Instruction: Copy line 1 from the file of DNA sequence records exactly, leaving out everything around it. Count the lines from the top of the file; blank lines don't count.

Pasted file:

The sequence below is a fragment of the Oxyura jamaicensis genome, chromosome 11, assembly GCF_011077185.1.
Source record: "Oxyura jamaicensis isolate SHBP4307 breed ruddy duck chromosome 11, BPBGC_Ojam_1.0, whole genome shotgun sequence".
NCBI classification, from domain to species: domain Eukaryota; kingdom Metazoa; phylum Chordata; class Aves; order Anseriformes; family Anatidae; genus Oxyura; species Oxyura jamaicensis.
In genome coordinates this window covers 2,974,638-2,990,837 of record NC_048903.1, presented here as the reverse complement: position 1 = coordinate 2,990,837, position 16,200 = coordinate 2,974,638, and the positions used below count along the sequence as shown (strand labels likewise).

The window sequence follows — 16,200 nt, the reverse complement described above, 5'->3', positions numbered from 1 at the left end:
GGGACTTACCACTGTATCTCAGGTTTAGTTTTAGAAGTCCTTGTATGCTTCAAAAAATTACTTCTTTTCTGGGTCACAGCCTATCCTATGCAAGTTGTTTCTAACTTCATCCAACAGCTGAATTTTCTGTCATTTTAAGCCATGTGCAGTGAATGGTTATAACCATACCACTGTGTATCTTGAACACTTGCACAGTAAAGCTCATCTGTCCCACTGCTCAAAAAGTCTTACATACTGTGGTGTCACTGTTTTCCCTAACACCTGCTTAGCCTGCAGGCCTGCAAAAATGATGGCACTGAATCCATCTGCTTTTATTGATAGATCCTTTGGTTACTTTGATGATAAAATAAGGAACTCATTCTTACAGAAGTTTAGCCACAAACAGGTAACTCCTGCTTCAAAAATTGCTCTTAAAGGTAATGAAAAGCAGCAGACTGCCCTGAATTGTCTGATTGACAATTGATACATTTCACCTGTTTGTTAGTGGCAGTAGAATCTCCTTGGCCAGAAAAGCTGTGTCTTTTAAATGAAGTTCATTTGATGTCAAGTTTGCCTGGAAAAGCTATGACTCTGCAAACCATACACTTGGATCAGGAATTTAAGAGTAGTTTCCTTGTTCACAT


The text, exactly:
The sequence below is a fragment of the Oxyura jamaicensis genome, chromosome 11, assembly GCF_011077185.1.